Also, looking at the cover of My October again, it reminds me of the many charming neighborhoods, Mont Royale especially, in the very walkable city. My interest is piqued. I think this goes on the list.

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      • KevinfromCanada Says:

        Now that is an endorsement that warms this blogger’s heart. And I have to confess that while I have visited Montreal many times, I probably know it less well than Canada’s other major cities — most of my post-student days trips were business-based and I never had the chance to wander and explore as much as I would like.

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  8. Carole Besharah Says:

    So looking forward to reading what the Shadow Giller has to say. I was initially disappointed that Sweetland by Michael Crummery and The World Before Us by Aislinn Hunter did not make the cut. Such masterful works. The only authors on this list that I have read are Frances Itani (loved Deafening!!!), Heather O’Neill, and Miriam Toews’ books. I look forward to reading this new-to-me crop of writers. Let the reading commence. Cheers.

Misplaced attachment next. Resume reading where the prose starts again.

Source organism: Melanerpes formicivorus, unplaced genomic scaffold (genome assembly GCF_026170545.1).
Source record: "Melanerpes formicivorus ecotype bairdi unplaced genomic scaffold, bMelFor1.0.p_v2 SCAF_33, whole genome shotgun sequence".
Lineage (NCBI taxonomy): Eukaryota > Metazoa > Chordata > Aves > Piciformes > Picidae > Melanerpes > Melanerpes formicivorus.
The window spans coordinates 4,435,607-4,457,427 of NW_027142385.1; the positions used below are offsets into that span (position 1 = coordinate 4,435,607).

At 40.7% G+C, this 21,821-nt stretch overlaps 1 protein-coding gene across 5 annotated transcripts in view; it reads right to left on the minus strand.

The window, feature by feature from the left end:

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    • KevinfromCanada Says:

      I too expected Sweetland to be there (or perhaps The Lobster Kings since the two share some similarities) — I guess the jury wasn’t much for “island” fiction which is a bit of a Canadian sub-genre. Whatever — on we go.

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  9. patpreston Says:

    Kathy Page is a well published author from Salt Spring, and quite naturally, has a huge fan base here. I have not yet read this novel. So reserve comment on its place on the long list.